Inside Woodward Table

Woodward Table’s L-shaped dining room faces the open kitchen. Photograph by Dakota Fine.

Built in 1911, the 11-story Woodward Building served as a grand office space—there’s plenty of beautiful detail like custom tile and marble fixtures—and is close to the White House. Photograph by Dakota Fine.

Woodward Takeout Food features an open bakery, which produces all the breads, pastries, and baked goods for both operations. Photograph by Dakota Fine.

WTF channels an old-school deli, in both the menu (Reubens, Waldorf salad) and the aesthetic. It doesn’t come easy: Between delivery issues with Sandy and the number of letters needed, those retro menus took nearly three weeks and $5,000 to complete. Photograph by Dakota Fine.

Chef-owner Jeffrey Buben greets regulars in Woodward Takeout Food. Though it’s downtown, he promotes a neighborhood vibe, taking special requests from customers and making biscuits for the dogs in the condo building upstairs. Photograph by Dakota Fine.

A mural of the bakery faces the actual working one, which churns out classics like warm cinnamon buns and muffins alongside bacon–chocolate chip cookies and banana-chocolate bread with house-made marshmallow fluff. Photograph by Dakota Fine.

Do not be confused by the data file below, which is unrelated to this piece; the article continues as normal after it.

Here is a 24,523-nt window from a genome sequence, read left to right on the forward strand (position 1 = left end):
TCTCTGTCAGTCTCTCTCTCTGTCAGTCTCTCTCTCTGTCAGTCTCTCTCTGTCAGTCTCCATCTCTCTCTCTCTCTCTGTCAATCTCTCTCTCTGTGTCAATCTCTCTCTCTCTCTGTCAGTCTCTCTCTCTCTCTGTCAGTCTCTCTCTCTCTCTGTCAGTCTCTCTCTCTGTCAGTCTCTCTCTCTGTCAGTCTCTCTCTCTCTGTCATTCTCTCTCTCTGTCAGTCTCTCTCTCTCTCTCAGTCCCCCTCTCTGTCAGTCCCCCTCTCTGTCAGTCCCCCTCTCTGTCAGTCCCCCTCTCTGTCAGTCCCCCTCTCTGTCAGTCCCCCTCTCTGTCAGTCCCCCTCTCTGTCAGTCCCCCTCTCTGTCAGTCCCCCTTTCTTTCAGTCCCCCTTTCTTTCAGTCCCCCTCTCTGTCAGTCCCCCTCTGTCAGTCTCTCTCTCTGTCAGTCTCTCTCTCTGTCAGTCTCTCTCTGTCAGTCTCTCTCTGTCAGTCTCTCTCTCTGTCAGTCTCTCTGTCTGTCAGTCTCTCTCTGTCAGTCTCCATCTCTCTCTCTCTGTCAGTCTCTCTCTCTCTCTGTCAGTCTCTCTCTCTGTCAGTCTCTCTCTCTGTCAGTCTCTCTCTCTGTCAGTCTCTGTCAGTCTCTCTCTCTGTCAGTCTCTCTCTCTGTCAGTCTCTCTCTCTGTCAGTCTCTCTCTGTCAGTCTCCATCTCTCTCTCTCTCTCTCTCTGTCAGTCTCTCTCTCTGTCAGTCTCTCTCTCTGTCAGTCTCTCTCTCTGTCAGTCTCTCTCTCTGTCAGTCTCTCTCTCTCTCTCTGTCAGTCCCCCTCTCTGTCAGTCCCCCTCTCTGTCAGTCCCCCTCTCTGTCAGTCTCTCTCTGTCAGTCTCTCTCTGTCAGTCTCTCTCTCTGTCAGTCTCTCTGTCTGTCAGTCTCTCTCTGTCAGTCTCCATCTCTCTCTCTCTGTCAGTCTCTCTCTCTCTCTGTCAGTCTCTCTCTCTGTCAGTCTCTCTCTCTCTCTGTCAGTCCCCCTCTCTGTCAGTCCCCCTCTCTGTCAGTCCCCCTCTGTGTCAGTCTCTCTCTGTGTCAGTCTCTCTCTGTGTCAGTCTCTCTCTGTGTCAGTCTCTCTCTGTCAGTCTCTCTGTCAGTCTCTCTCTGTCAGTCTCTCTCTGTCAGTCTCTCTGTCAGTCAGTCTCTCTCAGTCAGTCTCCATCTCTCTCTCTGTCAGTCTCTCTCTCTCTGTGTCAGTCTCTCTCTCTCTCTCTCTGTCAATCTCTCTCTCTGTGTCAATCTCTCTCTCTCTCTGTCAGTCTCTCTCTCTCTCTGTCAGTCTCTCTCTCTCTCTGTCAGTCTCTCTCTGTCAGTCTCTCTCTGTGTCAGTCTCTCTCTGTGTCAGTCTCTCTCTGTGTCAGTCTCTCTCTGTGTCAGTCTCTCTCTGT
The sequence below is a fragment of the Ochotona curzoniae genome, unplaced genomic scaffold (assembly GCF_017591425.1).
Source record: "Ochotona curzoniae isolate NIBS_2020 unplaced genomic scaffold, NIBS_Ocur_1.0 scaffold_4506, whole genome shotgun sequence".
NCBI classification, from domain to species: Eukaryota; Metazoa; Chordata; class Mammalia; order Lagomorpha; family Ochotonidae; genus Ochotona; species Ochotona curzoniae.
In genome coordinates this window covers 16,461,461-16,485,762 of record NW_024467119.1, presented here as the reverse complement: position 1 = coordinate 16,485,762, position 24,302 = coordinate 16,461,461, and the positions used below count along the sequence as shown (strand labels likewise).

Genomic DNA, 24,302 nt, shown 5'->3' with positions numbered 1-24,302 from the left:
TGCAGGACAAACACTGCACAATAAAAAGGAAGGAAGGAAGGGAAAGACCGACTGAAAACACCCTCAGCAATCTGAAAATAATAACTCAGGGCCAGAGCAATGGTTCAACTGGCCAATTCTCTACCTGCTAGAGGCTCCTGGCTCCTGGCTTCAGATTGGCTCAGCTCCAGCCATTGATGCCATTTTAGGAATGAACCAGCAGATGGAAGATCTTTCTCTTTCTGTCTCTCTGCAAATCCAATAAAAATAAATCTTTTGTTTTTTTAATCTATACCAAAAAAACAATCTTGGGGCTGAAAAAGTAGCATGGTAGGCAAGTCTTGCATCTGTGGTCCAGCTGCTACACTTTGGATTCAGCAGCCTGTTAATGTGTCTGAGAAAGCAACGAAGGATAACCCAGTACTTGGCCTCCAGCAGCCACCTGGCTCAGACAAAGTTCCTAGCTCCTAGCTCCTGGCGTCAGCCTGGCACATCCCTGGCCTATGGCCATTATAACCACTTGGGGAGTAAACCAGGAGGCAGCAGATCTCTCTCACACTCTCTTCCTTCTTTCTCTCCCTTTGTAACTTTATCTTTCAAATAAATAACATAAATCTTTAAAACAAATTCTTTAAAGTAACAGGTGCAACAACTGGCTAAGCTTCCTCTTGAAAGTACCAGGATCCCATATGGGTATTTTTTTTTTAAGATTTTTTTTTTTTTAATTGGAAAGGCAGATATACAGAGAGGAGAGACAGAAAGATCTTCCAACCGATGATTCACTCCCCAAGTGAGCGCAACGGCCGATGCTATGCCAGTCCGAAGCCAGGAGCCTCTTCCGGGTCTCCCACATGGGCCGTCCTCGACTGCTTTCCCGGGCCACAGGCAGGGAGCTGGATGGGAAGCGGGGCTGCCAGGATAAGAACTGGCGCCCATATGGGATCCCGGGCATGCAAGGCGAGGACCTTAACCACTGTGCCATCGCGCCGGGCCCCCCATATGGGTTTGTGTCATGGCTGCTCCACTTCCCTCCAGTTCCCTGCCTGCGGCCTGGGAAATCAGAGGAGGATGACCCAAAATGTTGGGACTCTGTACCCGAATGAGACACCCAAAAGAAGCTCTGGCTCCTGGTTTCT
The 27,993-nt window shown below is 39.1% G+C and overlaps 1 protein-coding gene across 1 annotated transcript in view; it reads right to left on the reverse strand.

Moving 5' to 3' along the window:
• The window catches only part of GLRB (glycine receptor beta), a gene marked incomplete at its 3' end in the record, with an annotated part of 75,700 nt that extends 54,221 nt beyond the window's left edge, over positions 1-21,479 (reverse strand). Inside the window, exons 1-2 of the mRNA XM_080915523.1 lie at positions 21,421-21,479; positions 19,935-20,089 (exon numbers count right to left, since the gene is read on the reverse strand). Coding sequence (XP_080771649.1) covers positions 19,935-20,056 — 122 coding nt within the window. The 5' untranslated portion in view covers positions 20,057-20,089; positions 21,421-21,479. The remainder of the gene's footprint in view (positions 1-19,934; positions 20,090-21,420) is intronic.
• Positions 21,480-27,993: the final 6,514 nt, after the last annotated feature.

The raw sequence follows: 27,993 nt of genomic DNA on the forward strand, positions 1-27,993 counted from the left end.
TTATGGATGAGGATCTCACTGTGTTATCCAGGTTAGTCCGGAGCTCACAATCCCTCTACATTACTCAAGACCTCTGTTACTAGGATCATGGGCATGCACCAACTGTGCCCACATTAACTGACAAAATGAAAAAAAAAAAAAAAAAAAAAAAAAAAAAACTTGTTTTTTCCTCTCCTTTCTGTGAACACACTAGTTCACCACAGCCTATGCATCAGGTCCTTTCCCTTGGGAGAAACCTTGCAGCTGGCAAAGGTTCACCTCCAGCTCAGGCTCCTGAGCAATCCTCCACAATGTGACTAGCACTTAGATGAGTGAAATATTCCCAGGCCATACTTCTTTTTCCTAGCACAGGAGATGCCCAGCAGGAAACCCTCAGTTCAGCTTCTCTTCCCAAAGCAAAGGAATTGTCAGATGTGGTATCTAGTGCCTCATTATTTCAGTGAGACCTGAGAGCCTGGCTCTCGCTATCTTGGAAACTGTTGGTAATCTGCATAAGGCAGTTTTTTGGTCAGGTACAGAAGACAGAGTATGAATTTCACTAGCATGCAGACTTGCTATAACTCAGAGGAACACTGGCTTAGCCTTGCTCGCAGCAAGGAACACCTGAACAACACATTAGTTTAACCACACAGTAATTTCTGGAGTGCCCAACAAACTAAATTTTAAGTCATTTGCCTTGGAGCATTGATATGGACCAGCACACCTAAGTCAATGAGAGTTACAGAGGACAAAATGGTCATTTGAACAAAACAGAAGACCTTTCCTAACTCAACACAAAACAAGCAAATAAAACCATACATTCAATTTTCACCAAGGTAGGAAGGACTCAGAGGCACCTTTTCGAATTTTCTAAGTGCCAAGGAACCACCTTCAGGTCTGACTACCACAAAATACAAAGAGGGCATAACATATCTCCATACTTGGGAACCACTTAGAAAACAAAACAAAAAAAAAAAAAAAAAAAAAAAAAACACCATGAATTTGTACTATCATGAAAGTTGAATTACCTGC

The 75-seat bar contains three styles of seating: quieter booths next to the windows, pub tables, and bar seating, perfect for watching the five televisions built into the wall above. Photograph by Dakota Fine.

The Washington power booths—there are only two in the restaurant—are ultra-cozy semicircles that look out over the open kitchen. Photograph by Dakota Fine.

The Honey Delight cocktail: Buffalo Trace bourbon with honey simple syrup, citrus, and pineapple juice, garnished with pickled pineapple. Photograph by Dakota Fine.

The majority of the menu doesn’t borrow from Vidalia or Bis, but Buben wanted to bring back the old-school swordfish club, a popular order from his days at the Occidental. Thin-cut swordfish is grilled and layered on toasted brioche with bacon, Boston lettuce, and lemon tartare sauce, and served with salted vinegar chips. Photograph by Dakota Fine.

One of the few dishes one the menu at both WTF and in the main dining room: a duck confit flatbread with butternut squash, Manchego cheese, garlic, sage, and Brussels sprouts. Photograph by Dakota Fine.

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